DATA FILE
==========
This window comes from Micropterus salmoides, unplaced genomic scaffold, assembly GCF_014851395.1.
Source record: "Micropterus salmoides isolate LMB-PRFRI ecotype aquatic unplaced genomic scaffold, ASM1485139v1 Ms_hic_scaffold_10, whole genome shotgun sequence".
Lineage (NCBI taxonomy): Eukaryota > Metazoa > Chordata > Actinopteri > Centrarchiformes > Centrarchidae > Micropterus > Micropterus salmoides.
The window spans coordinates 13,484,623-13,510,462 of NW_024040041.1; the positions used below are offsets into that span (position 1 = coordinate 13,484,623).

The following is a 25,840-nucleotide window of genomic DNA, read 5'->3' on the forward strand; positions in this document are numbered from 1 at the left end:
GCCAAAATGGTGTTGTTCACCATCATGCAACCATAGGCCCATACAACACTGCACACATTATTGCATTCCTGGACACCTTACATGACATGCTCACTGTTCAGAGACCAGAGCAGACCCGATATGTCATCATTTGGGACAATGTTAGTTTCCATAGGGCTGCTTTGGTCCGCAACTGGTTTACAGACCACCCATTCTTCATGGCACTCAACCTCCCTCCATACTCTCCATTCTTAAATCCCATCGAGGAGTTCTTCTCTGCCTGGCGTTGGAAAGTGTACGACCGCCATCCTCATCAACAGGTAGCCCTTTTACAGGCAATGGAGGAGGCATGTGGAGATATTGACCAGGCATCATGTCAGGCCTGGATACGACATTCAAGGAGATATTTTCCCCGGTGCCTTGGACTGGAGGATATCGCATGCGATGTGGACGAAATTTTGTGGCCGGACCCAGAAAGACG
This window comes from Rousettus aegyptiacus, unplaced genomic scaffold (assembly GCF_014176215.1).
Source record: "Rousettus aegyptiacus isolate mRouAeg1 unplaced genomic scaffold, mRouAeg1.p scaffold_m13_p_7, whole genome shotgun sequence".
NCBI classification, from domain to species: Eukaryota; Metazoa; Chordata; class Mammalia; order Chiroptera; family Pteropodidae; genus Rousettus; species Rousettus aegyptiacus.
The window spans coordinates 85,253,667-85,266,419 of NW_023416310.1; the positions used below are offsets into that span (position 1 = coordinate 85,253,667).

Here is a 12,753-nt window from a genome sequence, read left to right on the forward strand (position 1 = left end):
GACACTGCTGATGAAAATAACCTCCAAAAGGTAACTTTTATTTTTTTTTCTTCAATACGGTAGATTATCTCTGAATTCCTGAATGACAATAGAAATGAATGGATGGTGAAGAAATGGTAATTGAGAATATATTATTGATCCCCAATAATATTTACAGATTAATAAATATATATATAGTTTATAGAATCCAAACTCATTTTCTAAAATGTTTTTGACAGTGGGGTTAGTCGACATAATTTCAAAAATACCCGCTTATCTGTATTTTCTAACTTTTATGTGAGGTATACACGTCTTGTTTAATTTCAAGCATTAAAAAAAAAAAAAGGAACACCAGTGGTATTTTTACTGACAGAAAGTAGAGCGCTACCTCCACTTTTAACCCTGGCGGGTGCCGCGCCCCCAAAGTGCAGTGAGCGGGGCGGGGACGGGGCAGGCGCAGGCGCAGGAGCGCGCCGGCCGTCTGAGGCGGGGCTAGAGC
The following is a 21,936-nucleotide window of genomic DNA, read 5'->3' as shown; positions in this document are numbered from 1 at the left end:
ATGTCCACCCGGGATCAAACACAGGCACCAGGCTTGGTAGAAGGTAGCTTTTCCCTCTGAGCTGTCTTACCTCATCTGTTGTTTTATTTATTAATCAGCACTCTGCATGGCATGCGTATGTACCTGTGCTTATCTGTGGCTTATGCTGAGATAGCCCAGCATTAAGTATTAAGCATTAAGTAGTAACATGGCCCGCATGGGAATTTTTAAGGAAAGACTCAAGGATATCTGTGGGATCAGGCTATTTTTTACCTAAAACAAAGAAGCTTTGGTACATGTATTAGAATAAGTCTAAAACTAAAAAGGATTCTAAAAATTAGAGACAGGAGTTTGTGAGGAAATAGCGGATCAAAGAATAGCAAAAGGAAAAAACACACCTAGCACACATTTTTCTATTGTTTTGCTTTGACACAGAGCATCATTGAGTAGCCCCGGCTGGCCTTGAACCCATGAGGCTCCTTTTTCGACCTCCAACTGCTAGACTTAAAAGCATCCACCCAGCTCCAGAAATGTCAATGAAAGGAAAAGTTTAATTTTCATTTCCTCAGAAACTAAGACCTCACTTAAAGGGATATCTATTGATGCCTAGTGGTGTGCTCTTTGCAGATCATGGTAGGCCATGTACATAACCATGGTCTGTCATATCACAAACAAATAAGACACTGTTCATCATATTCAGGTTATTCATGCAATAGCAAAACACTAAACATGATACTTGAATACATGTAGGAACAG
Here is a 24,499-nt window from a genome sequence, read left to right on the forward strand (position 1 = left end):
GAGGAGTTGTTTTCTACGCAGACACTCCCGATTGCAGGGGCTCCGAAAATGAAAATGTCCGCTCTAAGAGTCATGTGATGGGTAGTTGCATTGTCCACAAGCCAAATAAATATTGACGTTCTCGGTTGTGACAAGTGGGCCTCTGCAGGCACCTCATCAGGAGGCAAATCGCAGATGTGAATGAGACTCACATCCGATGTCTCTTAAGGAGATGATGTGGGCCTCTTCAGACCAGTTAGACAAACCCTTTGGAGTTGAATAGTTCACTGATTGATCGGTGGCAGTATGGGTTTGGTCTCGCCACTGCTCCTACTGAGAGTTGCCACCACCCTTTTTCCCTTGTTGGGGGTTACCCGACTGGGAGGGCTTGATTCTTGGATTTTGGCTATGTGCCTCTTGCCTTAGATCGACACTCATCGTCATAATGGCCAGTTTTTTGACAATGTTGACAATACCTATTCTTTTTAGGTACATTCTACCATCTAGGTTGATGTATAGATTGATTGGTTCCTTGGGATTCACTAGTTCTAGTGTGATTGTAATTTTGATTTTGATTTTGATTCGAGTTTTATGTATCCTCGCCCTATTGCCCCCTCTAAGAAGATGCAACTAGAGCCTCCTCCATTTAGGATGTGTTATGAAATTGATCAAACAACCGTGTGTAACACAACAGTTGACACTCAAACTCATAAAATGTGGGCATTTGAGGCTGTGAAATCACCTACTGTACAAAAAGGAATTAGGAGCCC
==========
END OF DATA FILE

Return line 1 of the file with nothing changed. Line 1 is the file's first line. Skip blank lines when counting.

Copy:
This window comes from Micropterus salmoides, unplaced genomic scaffold, assembly GCF_014851395.1.